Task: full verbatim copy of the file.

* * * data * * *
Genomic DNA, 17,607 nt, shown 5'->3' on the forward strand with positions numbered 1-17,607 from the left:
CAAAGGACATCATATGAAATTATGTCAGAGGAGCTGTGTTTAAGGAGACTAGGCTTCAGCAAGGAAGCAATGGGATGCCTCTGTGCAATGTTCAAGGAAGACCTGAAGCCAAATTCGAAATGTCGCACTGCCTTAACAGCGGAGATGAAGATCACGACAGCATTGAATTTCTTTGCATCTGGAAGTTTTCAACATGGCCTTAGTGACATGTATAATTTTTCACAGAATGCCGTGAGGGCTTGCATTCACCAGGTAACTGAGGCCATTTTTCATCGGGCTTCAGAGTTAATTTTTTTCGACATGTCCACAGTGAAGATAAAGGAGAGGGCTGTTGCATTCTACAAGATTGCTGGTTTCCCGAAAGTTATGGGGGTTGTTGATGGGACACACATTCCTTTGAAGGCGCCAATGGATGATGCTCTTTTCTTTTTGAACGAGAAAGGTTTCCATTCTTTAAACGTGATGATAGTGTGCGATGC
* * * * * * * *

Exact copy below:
Genomic DNA, 17,607 nt, shown 5'->3' on the forward strand with positions numbered 1-17,607 from the left:
CAAAGGACATCATATGAAATTATGTCAGAGGAGCTGTGTTTAAGGAGACTAGGCTTCAGCAAGGAAGCAATGGGATGCCTCTGTGCAATGTTCAAGGAAGACCTGAAGCCAAATTCGAAATGTCGCACTGCCTTAACAGCGGAGATGAAGATCACGACAGCATTGAATTTCTTTGCATCTGGAAGTTTTCAACATGGCCTTAGTGACATGTATAATTTTTCACAGAATGCCGTGAGGGCTTGCATTCACCAGGTAACTGAGGCCATTTTTCATCGGGCTTCAGAGTTAATTTTTTTCGACATGTCCACAGTGAAGATAAAGGAGAGGGCTGTTGCATTCTACAAGATTGCTGGTTTCCCGAAAGTTATGGGGGTTGTTGATGGGACACACATTCCTTTGAAGGCGCCAATGGATGATGCTCTTTTCTTTTTGAACGAGAAAGGTTTCCATTCTTTAAACGTGATGATAGTGTGCGATGC